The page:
'Canadian fashion' wasn't really a thing until Leo Chevalier

Forty years ago, seeing a fashion show featuring clothes designed by a Canadian was a novelty.

'He's the most contemporary, and the most fun,' said one of his admirers

"She doesn't have an age, she has an attitude," Chevalier said when describing the women who might wear his designs. 2:13

In 1979, Canadian fashion was finally coming into its own, and at the forefront was Leo Chevalier. 

"He's the best designer that Canadians have ever had," said fashion writer Iona Monahan of Leo Chevalier. (The National/CBC Archives)

"The country that gave the world Stanfield's underwear has more to offer," said reporter David Bazay. "That's the view of Leo Chevalier, one of a handful of Canadian fashion designers."

Fashion writer Iona Monahan was a believer.

"He's the best designer that Canadians have ever had," she said. "He's the most businesslike, he's the most aware, he has the best taste, he's the most contemporary, and he's the most fun." 

Chevalier started out as a department store window dresser in Montreal, and he'd been in the business for 20 years.

"A little bit of more skin showing this year," Chevalier said of his 1979 spring collection. (The National/CBC Archives)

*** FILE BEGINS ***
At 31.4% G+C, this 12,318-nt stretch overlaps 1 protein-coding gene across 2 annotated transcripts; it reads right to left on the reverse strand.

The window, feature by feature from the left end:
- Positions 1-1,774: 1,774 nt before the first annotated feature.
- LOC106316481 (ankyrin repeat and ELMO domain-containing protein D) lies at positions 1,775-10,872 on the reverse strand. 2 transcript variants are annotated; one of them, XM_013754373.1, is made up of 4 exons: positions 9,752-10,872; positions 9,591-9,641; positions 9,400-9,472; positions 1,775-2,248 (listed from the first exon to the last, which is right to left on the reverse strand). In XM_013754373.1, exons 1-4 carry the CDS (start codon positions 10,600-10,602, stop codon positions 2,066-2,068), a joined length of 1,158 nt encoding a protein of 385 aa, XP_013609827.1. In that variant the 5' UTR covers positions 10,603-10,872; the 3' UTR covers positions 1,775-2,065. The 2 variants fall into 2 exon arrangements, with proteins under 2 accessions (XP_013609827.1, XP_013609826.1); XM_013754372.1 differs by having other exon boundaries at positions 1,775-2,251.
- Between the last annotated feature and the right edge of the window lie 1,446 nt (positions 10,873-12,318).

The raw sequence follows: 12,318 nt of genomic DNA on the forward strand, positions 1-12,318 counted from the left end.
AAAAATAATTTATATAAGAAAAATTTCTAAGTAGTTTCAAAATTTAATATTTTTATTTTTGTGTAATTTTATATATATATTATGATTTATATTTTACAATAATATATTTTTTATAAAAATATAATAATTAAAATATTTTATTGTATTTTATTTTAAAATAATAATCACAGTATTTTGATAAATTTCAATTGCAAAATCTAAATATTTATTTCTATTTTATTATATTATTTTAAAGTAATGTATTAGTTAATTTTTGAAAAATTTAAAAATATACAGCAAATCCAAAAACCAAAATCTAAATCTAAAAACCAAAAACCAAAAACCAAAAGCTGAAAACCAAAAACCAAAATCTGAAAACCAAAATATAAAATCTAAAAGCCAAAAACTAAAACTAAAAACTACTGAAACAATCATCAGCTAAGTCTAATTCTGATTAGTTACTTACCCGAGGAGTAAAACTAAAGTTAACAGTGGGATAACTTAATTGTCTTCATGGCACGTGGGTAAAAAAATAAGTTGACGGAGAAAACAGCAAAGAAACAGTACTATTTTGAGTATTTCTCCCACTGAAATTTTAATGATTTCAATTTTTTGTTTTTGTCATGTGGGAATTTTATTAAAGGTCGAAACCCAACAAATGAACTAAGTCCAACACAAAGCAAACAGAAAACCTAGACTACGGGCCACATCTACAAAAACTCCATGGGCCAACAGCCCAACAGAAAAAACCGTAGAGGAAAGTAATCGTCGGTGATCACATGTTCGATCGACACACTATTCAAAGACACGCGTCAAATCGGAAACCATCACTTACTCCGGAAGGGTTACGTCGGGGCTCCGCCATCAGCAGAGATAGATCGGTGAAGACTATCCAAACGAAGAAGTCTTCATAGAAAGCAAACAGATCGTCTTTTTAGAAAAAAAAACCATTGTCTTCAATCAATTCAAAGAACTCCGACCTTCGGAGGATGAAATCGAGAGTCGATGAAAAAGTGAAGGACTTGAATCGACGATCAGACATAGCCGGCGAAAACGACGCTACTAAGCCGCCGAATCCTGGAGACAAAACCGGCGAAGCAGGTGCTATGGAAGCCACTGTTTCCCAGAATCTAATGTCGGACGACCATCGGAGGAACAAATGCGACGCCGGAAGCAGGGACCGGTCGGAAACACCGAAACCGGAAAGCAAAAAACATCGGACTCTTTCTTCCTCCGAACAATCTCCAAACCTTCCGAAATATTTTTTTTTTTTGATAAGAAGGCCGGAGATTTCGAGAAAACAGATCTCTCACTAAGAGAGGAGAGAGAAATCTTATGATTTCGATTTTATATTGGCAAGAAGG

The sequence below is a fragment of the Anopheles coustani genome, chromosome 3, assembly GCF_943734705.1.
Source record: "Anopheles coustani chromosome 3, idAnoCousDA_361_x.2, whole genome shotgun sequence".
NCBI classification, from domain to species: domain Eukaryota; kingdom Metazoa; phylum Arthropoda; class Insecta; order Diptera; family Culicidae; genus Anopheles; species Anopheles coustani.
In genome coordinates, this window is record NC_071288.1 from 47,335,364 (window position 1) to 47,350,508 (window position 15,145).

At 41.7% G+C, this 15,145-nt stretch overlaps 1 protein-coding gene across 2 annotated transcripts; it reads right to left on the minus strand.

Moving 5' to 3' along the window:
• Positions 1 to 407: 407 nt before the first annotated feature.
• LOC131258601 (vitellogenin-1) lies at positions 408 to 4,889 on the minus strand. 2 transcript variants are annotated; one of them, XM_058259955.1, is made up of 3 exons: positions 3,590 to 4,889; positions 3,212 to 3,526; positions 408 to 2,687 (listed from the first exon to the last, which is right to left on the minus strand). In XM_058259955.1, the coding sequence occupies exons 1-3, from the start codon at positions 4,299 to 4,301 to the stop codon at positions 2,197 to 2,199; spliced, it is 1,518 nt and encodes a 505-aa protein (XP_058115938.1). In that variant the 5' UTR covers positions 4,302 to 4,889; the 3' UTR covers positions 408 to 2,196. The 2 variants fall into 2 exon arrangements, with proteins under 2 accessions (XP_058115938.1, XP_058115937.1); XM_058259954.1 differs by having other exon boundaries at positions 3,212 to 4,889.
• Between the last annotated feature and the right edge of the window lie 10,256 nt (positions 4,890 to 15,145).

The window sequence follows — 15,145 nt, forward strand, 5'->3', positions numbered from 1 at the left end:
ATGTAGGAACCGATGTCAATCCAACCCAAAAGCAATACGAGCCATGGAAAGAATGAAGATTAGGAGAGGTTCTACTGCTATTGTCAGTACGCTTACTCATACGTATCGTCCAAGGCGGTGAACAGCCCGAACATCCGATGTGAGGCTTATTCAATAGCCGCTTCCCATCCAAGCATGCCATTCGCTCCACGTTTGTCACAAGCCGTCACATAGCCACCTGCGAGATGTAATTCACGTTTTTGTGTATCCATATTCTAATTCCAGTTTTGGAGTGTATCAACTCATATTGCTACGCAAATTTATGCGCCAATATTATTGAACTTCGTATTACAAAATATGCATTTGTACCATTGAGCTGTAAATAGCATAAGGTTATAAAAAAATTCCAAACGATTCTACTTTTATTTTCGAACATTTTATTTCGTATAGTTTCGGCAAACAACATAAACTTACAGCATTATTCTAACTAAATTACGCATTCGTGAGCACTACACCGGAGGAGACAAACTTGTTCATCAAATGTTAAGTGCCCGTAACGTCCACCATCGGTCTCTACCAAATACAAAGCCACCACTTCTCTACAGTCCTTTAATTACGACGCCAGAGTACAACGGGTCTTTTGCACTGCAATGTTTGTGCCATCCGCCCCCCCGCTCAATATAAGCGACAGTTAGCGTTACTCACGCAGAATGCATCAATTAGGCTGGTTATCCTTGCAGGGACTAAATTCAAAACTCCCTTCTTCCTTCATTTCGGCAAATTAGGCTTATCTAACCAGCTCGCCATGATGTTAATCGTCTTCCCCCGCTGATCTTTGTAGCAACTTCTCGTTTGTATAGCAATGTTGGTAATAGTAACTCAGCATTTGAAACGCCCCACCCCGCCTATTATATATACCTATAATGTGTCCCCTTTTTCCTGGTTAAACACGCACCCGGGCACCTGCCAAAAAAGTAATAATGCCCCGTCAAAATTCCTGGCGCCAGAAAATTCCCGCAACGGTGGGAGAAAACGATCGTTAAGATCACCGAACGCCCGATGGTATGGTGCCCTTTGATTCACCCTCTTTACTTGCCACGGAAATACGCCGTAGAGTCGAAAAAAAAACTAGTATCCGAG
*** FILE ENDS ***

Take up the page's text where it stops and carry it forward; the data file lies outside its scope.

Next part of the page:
"His brand name, now on dresses and fur coats, will soon appear on other products including perfume and menswear," noted Bazay.

At the runway show featuring his spring collection, Chevalier himself described the clothes he'd designed.

"The silhouette is narrow, it's a little shorter than it was before, it's very soft, very lightweight," he said as models strutted on the catwalk. 

There were other differences from his previous collections.

One thing his runway shows had proven was that price didn't matter for his customers, Chevalier said. (The National/CBC Archives)

"A lot of skirts that unbutton a little up the side or up the front to show a little more leg," he said. "I don't think you'd describe them as sexy, but you could describe them as a little more sensual."  

A dress by Chevalier could run to $150, and the Canadian women who made up clientele were willing to pay it. 

The designer had a sense of what type of woman would buy his clothes.

"My customer is not a teenybopper, or even a young unmarried," he said. "Unless she has the kind of sophistication ... that my clothes supposedly have.

"She doesn't have an age, she has an attitude."